By Guest Blogger, Cindy Turner-Maffei, MA, ALC, IBCLC, Faculty, Healthy Children Project, Inc., Affiliated Faculty, Union Institute & University
(Ed. Note: Our Milk Way blogger Jess Fedenia is on parental leave for the months of July, August, and September, 2016 to welcome a third child into the family. During Jess’s leave, members of the Healthy Children Project, Inc. circle are taking up the blogger role.)
Happy WBW to You!
The WBW theme for this year, Breastfeeding: A Key to Sustainable Development, will be celebrated worldwide from August 1 through 7, 2016.
In 2011, the United States Breastfeeding Committee officially declared the month of August each year to be National Breastfeeding Month. Thus the U.S. celebrates WBW for an entire month!
World Breastfeeding Week, 2016
WABA’s Objectives for WBW 2016 are four-fold:
- Inform people about the Sustainable Development goals and how they relate to breastfeeding and Infant and young child feeding (IYCF)
- Firmly anchor breastfeeding and IYCF as a key component of sustainable development
- Galvanize actions at many levels to support breastfeeding and appropriate IYCF
- Engage and collaborate with a wider range of actors to around promotion, protection and support of appropriate IYC
The Sustainable Development Goals (SDG) were approved by the United Nations member states in 2015, to replace the Millennium Development Goals which were targeted for achievement in 2015. In the preamble of the full document, Transforming Our World: The 2030 Agenda for Sustainable Development, the SDGs are described as intended to stimulate action in areas critical to sustainable development, including People, Planet, Prosperity, Peace and Partnership. The vision statement of the document’s introduction is striking (recommended reading, p. 7). The scope and intent of the SDGs is broad, visionary, and monumental; it identifies 17 goals with 169 targets.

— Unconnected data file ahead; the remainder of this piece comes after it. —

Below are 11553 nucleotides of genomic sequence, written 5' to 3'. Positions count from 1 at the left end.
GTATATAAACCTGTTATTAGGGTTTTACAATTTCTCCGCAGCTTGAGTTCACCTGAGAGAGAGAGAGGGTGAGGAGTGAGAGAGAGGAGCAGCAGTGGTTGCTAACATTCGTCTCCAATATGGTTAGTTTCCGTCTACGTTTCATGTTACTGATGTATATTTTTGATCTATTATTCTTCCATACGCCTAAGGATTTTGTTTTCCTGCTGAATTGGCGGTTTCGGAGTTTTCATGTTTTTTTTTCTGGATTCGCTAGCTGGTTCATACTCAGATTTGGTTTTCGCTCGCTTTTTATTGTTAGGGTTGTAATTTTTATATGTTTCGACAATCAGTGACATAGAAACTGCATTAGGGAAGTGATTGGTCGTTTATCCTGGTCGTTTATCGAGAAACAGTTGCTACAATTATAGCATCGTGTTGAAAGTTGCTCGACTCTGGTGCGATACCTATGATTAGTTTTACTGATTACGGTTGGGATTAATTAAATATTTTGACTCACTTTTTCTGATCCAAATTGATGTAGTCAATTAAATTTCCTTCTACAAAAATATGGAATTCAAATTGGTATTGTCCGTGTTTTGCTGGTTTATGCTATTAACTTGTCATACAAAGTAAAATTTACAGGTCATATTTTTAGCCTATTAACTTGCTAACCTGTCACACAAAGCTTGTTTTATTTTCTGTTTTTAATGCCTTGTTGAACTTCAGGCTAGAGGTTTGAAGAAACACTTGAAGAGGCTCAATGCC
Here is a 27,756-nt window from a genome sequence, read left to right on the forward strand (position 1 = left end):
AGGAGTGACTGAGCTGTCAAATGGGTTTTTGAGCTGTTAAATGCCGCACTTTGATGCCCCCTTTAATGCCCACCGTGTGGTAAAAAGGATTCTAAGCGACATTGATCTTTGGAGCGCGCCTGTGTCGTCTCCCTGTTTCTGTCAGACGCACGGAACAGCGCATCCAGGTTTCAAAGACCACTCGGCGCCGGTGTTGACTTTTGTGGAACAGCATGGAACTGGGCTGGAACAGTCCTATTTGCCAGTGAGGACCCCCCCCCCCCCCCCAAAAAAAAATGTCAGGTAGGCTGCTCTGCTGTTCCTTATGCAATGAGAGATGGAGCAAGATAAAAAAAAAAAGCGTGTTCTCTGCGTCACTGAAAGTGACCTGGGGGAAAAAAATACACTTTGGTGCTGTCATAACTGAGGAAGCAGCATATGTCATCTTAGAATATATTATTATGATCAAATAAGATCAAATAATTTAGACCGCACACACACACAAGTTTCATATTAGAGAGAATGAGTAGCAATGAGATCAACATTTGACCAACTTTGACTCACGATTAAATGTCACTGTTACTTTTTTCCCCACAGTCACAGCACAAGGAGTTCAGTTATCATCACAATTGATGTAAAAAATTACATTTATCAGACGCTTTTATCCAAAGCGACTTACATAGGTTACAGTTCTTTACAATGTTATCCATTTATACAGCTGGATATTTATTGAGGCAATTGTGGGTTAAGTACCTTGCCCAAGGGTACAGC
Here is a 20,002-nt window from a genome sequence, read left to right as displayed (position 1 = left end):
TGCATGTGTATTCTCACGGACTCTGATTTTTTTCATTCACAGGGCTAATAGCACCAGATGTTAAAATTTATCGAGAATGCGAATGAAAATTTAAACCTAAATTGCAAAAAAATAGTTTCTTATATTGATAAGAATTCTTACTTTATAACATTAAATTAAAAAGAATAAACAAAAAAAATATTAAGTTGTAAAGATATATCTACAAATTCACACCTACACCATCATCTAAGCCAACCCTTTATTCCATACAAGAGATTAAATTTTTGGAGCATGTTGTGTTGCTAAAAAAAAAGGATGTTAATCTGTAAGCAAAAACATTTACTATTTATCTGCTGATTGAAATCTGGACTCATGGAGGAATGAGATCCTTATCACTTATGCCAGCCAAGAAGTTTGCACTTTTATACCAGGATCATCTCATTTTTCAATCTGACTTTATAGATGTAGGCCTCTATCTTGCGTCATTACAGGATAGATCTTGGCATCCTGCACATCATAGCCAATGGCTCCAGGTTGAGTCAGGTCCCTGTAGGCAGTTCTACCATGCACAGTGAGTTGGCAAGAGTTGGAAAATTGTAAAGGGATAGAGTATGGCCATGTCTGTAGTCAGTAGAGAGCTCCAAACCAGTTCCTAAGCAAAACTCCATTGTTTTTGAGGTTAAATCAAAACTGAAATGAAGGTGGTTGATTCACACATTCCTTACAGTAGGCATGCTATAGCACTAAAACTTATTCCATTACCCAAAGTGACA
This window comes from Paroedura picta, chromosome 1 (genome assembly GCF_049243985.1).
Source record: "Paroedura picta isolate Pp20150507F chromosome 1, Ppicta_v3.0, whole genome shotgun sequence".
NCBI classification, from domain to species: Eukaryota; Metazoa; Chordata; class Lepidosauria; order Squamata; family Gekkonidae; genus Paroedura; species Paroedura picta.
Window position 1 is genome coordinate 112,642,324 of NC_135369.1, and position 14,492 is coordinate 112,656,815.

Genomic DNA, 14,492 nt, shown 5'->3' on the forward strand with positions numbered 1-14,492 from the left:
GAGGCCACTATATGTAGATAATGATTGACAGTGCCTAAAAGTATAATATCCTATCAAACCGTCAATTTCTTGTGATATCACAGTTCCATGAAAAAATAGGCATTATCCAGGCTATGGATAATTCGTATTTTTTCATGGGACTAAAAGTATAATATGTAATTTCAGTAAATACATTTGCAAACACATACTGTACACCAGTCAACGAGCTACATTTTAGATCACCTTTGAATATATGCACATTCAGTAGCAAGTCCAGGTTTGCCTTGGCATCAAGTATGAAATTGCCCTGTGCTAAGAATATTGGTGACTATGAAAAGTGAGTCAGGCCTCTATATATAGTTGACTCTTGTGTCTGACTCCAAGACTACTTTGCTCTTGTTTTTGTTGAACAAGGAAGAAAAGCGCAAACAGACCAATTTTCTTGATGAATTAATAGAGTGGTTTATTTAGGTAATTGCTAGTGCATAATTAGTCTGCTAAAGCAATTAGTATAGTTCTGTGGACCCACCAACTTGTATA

Of the 17 SDG goals, WABA’s WBW16 Poster identifies the following impact areas of IYCF:
- Environment & Climate Change
- Nutrition, Food Security and Poverty Reduction
- Survival, Health & Wellbeing
- Women’s Productivity & Employment
- Sustainable Partnership and the Rule of Law
The ways in which infants and young children are fed do indeed have wide- and far-ranging impacts on survival, health, environment, productivity, and sustainability of life on earth.
This blog post focuses on the last bullet above: Sustainable Partnership.
Insights about Sustaining Change: The 2016 ROSE Summit
This past week I had the joy of attending the powerful Reaching Our Sisters Everywhere (ROSE) Summit in New Orleans. This experience, combined with my study of the WBW 2016 topic, has led me to ponder what it takes to generate and sustain genuine change.
I was touched deeply by the energy, spirit and passion of the ROSE gathering of hundreds of breastfeeding advocates who are in the process of transforming breastfeeding promotion, protection and support for families of color.
The problems ROSE supporters tackle in their daily work are monumental: disparities in prenatal and breastfeeding care, disparities in infant mortality, disparities in breastfeeding outcomes, lifelong disparities in health.
The theme of the 2016 ROSE symposium was “The Rose That Grew From Concrete”, based on the poem by Tupac Shakur.
Although serious and heartrending information was shared in some parts of conference presentations, the overarching messages were affirming and positive.